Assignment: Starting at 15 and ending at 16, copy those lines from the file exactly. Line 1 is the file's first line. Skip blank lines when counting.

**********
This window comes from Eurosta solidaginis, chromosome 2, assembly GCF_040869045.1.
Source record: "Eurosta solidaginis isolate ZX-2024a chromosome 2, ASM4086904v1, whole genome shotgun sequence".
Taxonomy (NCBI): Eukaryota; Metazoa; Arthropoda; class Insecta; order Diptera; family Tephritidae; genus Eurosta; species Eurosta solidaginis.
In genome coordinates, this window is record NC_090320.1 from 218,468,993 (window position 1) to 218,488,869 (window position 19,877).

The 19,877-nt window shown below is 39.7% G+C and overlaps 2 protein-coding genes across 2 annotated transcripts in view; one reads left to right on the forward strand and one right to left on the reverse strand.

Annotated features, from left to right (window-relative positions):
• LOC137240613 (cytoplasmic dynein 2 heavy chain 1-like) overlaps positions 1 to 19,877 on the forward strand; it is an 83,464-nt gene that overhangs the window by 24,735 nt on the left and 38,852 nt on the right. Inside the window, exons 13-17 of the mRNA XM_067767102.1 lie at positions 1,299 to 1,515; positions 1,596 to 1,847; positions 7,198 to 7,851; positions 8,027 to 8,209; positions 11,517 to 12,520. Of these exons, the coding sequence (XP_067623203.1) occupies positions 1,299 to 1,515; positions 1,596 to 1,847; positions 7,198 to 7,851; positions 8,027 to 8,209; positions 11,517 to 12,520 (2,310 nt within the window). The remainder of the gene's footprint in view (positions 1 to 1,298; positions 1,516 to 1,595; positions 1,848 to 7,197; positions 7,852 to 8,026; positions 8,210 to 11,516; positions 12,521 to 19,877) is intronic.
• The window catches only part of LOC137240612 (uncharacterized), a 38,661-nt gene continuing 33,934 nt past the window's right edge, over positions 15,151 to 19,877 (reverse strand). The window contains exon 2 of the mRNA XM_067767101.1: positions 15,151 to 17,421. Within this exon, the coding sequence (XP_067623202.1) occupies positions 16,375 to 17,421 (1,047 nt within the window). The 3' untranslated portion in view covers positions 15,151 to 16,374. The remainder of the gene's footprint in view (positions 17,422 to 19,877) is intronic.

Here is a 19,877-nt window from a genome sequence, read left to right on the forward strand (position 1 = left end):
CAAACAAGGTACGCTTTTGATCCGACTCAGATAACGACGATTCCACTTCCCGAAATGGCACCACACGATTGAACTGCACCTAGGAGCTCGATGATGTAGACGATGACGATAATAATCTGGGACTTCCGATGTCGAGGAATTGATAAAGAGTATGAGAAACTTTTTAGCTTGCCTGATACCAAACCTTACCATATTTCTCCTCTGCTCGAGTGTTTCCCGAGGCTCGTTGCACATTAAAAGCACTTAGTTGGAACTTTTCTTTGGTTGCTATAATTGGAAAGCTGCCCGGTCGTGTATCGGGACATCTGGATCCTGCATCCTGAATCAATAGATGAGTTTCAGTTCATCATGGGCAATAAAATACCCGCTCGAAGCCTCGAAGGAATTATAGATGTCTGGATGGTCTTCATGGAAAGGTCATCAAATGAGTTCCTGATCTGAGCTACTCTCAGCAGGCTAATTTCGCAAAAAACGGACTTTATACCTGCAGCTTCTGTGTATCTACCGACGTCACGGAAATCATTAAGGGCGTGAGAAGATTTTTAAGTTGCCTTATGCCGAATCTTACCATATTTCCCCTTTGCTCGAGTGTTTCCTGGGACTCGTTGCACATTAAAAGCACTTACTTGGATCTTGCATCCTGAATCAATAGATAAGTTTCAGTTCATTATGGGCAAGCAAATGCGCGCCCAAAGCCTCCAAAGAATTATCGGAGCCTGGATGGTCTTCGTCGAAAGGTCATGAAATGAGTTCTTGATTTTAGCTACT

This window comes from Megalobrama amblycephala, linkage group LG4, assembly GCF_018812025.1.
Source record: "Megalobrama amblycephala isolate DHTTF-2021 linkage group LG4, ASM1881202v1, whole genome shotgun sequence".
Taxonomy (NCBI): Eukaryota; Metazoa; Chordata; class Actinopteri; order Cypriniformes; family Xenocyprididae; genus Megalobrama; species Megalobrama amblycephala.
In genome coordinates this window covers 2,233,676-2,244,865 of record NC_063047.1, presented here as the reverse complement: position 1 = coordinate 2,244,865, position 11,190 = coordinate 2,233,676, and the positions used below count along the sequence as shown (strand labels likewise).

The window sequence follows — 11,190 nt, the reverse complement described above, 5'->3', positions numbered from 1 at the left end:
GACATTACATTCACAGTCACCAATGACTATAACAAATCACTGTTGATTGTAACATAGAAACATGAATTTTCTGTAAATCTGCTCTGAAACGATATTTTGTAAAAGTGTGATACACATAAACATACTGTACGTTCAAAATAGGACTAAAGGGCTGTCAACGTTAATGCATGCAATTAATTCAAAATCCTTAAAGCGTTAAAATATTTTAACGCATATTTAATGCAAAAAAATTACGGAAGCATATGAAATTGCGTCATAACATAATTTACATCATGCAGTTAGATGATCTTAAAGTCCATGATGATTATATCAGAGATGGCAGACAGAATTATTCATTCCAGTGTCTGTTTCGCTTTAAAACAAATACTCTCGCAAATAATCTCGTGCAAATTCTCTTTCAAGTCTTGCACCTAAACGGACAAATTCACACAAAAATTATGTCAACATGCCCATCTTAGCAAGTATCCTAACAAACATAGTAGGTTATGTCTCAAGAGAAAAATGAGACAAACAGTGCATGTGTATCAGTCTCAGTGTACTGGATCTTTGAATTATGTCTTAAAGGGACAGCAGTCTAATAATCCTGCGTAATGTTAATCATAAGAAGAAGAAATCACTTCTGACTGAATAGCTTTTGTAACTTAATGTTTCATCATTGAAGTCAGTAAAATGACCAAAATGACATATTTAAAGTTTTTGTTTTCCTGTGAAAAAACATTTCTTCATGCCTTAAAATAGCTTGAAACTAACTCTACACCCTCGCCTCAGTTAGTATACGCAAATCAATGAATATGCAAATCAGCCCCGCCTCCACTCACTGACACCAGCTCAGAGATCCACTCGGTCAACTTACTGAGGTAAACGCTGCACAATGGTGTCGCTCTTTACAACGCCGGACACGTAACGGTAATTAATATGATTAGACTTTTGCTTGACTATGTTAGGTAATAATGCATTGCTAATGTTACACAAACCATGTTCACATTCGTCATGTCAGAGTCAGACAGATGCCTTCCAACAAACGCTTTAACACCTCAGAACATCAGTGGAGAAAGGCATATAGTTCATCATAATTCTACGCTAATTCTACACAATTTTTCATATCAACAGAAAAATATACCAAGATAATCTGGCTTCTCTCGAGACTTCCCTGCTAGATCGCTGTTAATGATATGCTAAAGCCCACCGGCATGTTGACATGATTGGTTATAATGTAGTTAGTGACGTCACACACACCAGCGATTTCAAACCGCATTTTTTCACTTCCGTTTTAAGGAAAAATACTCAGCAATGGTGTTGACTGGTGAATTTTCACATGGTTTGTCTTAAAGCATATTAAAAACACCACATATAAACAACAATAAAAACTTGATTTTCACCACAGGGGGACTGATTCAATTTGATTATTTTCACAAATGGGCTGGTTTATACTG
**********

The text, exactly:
The window sequence follows — 11,190 nt, the reverse complement described above, 5'->3', positions numbered from 1 at the left end:
GACATTACATTCACAGTCACCAATGACTATAACAAATCACTGTTGATTGTAACATAGAAACATGAATTTTCTGTAAATCTGCTCTGAAACGATATTTTGTAAAAGTGTGATACACATAAACATACTGTACGTTCAAAATAGGACTAAAGGGCTGTCAACGTTAATGCATGCAATTAATTCAAAATCCTTAAAGCGTTAAAATATTTTAACGCATATTTAATGCAAAAAAATTACGGAAGCATATGAAATTGCGTCATAACATAATTTACATCATGCAGTTAGATGATCTTAAAGTCCATGATGATTATATCAGAGATGGCAGACAGAATTATTCATTCCAGTGTCTGTTTCGCTTTAAAACAAATACTCTCGCAAATAATCTCGTGCAAATTCTCTTTCAAGTCTTGCACCTAAACGGACAAATTCACACAAAAATTATGTCAACATGCCCATCTTAGCAAGTATCCTAACAAACATAGTAGGTTATGTCTCAAGAGAAAAATGAGACAAACAGTGCATGTGTATCAGTCTCAGTGTACTGGATCTTTGAATTATGTCTTAAAGGGACAGCAGTCTAATAATCCTGCGTAATGTTAATCATAAGAAGAAGAAATCACTTCTGACTGAATAGCTTTTGTAACTTAATGTTTCATCATTGAAGTCAGTAAAATGACCAAAATGACATATTTAAAGTTTTTGTTTTCCTGTGAAAAAACATTTCTTCATGCCTTAAAATAGCTTGAAACTAACTCTACACCCTCGCCTCAGTTAGTATACGCAAATCAATGAATATGCAAATCAGCCCCGCCTCCACTCACTGACACCAGCTCAGAGATCCACTCGGTCAACTTACTGAGGTAAACGCTGCACAATGGTGTCGCTCTTTACAACGCCGGACACGTAACGGTAATTAATATGATTAGACTTTTGCTTGACTATGTTAGGTAATAATGCATTGCTAATGTTACACAAACCATGTTCACATTCGTCATGTCAGAGTCAGACAGATGCCTTCCAACAAACGCTTTAACACCTCAGAACATCAGTGGAGAAAGGCATATAGTTCATCATAATTCTACGCTAATTCTACACAATTTTTCATATCAACAGAAAAATATACCAAGATAATCTGGCTTCTCTCGAGACTTCCCTGCTAGATCGCTGTTAATGATATGCTAAAGCCCACCGGCATGTTGACATGATTGGTTATAATGTAGTTAGTGACGTCACACACACCAGCGATTTCAAACCGCATTTTTTCACTTCCGTTTTAAGGAAAAATACTCAGCAATGGTGTTGACTGGTGAATTTTCACATGGTTTGTCTTAAAGCATATTAAAAACACCACATATAAACAACAATAAAAACTTGATTTTCACCACAGGGGGACTGATTCAATTTGATTATTTTCACAAATGGGCTGGTTTATACTG